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Inferno

Inferno

by Dante Alighieri

Man and the Natural World Quotes Page 1

How we cite our quotes:

Quote #1

These wretched ones, who never were alive,
went naked and were stung again, again
by horseflies and by wasps that circled them.
The insects streaked their faces with their blood,
which, mingled with their tears, fell at their feet,
where it was gathered up by sickening worms. (Inf. III, 64-69)

The neutrals are, arguably, the least natural of all the sinners, because they "never were alive" or, in Dante’s definition of living, never made the fundamental human distinction between good and evil. Paralyzed by their fear, they never chose to serve either good or evil, thus missing out on both the joys and misfortunes of life. For their cowardice, Nature itself turns against them and her lowest ranks – insects – punish them.

Quote #2

[Virgil]: "Philosophy, for one who understands,
points out, and not in just one place," he said,
"how nature follows – as she takes her course –
the Divine Intellect and Divine Art;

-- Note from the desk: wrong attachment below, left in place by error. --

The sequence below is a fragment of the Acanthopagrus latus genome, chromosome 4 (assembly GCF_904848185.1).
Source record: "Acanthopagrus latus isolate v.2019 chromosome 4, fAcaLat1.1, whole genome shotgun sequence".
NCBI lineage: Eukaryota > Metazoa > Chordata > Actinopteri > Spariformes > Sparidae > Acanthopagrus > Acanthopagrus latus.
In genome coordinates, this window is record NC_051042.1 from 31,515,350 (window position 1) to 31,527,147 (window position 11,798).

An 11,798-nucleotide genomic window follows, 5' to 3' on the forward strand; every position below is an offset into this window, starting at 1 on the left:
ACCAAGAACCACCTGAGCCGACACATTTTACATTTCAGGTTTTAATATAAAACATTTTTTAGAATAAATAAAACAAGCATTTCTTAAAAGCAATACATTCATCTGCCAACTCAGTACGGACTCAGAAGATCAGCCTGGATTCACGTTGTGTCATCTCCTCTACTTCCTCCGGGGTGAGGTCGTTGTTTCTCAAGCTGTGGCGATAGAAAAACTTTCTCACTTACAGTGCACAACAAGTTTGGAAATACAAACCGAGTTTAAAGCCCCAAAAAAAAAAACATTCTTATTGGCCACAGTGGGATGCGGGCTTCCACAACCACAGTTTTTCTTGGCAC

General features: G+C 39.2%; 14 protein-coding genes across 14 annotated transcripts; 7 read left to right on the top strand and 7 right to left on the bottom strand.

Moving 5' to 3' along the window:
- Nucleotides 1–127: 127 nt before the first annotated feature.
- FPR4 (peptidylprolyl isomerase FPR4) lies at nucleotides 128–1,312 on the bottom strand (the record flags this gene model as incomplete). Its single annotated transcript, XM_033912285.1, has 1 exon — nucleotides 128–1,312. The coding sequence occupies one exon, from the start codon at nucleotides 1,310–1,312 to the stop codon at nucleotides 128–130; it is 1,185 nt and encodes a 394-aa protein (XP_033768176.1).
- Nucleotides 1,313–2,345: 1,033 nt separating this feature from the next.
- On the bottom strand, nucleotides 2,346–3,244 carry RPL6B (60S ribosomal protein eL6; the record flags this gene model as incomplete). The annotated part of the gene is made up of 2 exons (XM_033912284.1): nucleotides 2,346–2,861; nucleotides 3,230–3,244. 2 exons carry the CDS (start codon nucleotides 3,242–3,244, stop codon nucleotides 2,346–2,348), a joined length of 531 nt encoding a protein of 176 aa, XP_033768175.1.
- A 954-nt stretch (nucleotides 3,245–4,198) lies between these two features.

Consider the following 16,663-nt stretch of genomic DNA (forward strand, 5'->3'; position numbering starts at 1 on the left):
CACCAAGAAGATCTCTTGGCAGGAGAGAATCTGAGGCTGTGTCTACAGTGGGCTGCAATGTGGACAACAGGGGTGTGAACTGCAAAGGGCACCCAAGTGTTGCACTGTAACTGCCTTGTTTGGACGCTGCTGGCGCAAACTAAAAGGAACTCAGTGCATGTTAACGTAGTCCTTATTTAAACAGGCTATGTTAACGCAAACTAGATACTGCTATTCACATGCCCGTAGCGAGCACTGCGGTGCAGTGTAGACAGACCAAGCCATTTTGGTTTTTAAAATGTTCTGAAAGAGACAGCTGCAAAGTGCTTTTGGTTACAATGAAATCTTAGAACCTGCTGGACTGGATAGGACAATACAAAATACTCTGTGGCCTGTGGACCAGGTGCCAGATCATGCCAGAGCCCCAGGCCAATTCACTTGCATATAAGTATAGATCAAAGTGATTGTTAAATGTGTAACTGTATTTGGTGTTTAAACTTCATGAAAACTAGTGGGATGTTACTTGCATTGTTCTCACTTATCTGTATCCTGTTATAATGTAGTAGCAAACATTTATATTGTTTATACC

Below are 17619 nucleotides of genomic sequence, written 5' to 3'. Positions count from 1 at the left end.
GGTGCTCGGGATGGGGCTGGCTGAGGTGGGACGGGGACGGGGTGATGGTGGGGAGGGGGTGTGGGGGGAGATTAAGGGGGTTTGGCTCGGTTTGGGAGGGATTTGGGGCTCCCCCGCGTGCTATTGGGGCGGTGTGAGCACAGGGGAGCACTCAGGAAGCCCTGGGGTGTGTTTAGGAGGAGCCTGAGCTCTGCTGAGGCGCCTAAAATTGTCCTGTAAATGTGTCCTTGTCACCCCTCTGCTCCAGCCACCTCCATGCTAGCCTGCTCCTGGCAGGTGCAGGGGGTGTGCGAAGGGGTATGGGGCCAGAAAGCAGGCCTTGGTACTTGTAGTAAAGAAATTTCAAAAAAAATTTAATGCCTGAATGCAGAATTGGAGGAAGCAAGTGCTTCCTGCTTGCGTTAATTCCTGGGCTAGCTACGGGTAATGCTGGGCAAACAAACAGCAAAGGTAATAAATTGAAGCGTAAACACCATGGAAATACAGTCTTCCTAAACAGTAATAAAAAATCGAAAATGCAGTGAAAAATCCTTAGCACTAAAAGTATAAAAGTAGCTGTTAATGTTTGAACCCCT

and if you read your Physics carefully,
not many pages from the start, you’ll see
that when it can, you art would follow nature,
just as a pupil imitates his master;
so that your art is almost God’s grandchild." (Inf. XI, 97-105)

Virgil explains a central concept in Dante’s vision of Christianity: the Divine is natural, since "nature follows…the Divine Intellect and Divine Art." Man’s instinct is to follow nature and thus follow God. Consequently, anything made by man’s art is usually natural and thus somewhat like "God’s grandchild" (if man is God’s child). As a rule, then, anything that goes against nature inherently goes against God or, in other words, sins.

Quote #3

[Virgil]: "From these two, art and nature, it is fitting,
if you recall how Genesis begins,
for men to make their way, to gain their living;
and since the usurer prefers another
pathway, he scorns both nature in herself
and art, her follower; his hope is elsewhere." (Inf. XI, 106-111)

Following the train of the thought from the last few lines, Virgil arrives at what is natural or good for men to do with their lives: to "make their way, to gain their living." In other words, it is good for man to work and to gain his living by the sweat of his brow, the depth of his mind, the creation of his hands. Usurers violate this natural order by growing fat off man’s greed for money instead of winning their bread through honest work. Thus, usury is a sin against nature.

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